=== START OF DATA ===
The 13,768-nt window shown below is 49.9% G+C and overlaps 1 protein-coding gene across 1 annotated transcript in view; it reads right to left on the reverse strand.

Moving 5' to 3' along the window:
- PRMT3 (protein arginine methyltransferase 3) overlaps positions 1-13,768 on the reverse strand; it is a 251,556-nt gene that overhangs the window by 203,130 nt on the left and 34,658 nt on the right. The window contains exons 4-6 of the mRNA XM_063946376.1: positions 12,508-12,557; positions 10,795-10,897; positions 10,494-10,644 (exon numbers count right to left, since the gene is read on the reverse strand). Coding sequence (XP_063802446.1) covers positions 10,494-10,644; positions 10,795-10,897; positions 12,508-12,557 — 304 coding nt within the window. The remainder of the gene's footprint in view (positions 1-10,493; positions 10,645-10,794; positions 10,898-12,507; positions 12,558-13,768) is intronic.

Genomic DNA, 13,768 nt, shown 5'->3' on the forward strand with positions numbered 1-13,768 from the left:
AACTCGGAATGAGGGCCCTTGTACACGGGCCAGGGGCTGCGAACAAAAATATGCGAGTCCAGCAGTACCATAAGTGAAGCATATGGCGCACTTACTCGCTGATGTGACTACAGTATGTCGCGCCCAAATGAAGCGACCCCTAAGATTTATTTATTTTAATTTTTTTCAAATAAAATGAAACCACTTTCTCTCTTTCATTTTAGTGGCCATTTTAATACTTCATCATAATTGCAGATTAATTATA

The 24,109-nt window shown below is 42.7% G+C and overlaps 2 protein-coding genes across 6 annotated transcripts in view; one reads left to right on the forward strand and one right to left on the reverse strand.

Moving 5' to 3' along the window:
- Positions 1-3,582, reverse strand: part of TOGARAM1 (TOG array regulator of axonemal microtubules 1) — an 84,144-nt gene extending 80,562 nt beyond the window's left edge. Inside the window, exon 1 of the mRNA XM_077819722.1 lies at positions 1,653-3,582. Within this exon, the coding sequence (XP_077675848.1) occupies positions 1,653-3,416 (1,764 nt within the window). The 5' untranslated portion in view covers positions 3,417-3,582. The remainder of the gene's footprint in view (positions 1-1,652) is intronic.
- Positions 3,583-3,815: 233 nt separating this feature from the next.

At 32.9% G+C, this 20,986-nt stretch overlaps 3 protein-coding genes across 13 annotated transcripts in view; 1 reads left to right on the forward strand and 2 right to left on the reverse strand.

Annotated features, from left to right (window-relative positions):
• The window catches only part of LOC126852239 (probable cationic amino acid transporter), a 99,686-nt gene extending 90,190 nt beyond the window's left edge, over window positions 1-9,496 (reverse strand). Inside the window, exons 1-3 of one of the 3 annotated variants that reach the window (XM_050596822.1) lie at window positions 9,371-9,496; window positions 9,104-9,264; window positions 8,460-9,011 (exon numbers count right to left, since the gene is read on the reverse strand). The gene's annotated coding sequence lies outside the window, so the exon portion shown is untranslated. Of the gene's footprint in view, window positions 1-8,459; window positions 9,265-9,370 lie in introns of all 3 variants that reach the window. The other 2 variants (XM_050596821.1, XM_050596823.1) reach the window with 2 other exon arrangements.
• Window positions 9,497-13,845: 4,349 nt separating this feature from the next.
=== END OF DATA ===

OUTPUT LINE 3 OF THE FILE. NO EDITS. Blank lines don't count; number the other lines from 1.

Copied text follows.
- PRMT3 (protein arginine methyltransferase 3) overlaps positions 1-13,768 on the reverse strand; it is a 251,556-nt gene that overhangs the window by 203,130 nt on the left and 34,658 nt on the right. The window contains exons 4-6 of the mRNA XM_063946376.1: positions 12,508-12,557; positions 10,795-10,897; positions 10,494-10,644 (exon numbers count right to left, since the gene is read on the reverse strand). Coding sequence (XP_063802446.1) covers positions 10,494-10,644; positions 10,795-10,897; positions 12,508-12,557 — 304 coding nt within the window. The remainder of the gene's footprint in view (positions 1-10,493; positions 10,645-10,794; positions 10,898-12,507; positions 12,558-13,768) is intronic.